It is well known that a bankruptcy filing will stop a foreclosure, as long as a foreclosure sale has not taken place. However, many debtors wonder if their lender can come back after the bankruptcy case is closed and initiate foreclosure proceedings once again. This article will explain the answer to this question.
Indeed, the automatic stay imposed through a bankruptcy filing buys a debtor time in which to review and reorganize all of their debts. No collection efforts may take place while the stay is in effect, and that includes foreclosure proceedings. However, a lender may petition the court to have the stay lifted so that it may reinstate a foreclosure where it left off in order to take the property back.
In order to lift the stay, the lender must show that the debtor has no equity in the collateral securing the loan (i.e. the home), and that the home owner is not current on the mortgage payments.
Nevertheless, the lender may wait until the bankruptcy case is closed to start (or continue) foreclosure proceedings. If a debtor falls behind on payments after a bankruptcy is concluded, a lender may initiate foreclosure proceedings on the property.
The type of loan also plays a part in whether a homeowner can lose a property to post-bankruptcy foreclosure. For example, a lender can still foreclose on a junior mortgage (such as a HELOC or second mortgage) that was discharged in a Chapter 7 bankruptcy, since only the obligation to pay the debt (and not the lien) was extinguished. However, the bank cannot foreclose on property where a lien (along with the mortgage) was stripped through a Chapter 13 proceeding.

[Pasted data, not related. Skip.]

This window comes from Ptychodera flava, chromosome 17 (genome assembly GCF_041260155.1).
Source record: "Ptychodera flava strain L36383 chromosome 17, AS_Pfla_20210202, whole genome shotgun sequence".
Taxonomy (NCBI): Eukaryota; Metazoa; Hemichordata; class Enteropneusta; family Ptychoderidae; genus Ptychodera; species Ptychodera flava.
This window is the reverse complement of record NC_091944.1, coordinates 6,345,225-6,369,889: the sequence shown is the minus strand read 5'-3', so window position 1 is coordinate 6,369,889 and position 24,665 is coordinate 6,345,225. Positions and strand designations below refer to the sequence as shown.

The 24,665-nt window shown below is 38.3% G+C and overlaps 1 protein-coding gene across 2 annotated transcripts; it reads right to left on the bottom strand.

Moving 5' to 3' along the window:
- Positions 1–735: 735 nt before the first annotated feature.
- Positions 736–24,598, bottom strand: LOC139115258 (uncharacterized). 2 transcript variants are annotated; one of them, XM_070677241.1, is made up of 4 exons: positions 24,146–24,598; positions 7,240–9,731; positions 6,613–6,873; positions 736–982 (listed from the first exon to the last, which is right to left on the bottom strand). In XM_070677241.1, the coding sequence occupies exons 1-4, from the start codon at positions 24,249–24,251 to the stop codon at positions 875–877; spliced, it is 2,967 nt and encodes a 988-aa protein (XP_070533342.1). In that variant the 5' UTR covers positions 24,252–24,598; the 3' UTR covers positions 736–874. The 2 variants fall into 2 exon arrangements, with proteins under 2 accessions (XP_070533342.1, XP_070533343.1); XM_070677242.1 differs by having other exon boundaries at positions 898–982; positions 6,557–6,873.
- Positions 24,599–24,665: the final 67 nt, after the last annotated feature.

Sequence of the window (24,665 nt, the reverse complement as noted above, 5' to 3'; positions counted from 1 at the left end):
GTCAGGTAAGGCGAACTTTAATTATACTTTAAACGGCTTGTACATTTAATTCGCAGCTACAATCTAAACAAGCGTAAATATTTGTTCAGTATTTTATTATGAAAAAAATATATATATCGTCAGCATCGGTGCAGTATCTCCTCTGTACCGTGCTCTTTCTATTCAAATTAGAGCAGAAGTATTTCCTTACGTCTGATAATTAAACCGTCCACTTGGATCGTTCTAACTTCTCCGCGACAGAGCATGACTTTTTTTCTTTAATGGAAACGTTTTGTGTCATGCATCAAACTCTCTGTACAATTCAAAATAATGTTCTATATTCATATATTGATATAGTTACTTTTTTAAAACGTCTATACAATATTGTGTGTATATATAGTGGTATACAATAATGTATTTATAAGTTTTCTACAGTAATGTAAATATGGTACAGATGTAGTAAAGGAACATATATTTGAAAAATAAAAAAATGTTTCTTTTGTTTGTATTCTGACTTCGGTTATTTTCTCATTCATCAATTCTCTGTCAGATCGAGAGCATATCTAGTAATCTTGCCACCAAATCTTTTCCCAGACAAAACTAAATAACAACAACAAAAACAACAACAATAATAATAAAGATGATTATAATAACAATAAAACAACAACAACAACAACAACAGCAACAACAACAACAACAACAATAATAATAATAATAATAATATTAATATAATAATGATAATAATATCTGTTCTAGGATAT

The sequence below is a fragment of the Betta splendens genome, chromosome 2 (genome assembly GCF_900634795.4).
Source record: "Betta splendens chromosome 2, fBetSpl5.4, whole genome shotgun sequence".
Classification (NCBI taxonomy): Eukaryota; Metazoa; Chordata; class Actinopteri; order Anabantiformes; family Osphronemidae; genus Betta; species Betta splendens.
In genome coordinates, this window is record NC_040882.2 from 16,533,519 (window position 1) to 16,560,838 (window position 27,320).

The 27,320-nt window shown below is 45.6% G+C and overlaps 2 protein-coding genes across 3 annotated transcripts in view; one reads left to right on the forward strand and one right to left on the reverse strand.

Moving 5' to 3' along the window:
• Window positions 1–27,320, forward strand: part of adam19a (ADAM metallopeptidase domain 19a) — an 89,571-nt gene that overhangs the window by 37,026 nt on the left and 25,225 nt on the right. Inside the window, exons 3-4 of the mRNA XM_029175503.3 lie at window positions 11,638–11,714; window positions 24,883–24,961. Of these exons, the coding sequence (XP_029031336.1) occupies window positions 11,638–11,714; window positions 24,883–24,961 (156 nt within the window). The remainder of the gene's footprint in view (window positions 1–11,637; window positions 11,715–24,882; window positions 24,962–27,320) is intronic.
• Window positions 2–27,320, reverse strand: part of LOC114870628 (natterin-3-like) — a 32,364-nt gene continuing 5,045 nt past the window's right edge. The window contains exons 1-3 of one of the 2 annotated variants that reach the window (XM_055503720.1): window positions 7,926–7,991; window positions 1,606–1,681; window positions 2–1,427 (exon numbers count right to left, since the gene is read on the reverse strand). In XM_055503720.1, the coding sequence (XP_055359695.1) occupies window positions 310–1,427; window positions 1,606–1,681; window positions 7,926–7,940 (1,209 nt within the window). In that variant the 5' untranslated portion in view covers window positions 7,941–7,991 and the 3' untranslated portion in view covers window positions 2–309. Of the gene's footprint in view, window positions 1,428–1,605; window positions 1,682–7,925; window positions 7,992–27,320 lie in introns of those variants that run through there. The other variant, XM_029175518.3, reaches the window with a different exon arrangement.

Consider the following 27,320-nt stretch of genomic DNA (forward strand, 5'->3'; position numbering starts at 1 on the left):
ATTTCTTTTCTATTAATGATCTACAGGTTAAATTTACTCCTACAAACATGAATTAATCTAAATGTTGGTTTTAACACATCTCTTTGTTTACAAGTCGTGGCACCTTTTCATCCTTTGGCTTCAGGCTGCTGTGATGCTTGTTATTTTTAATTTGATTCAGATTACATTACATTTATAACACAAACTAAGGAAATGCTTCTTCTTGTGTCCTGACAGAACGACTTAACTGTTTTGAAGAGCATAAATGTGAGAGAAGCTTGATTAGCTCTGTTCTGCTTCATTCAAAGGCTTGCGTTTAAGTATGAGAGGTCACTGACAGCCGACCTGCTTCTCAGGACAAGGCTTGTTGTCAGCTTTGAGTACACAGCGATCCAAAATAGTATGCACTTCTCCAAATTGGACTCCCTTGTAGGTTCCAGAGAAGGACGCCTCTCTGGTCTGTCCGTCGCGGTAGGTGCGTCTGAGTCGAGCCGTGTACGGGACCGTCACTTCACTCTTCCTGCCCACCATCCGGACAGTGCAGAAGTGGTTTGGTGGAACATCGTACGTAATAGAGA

If a lender is seeks to foreclose on the property outside of a bankruptcy, the lender must adhere to the formal legal procedures governing foreclosures in California. This is especially important given the new bill recently signed into law by Governor Jerry Brown.
Among many changes to the process, lenders may no longer follow a practice called "dual tracking." Essentially, a bank may no longer negotiate with homeowners to modify their mortgage payments while simultaneously pursuing foreclosure. Scores of homeowners were wrongfully evicted from their homes while negotiating modifications in good faith, only to learn that the bank had initiated foreclosure proceedings.
If you have questions about whether a bankruptcy would be appropriate to save your home from foreclosure, an experienced attorney can advise you.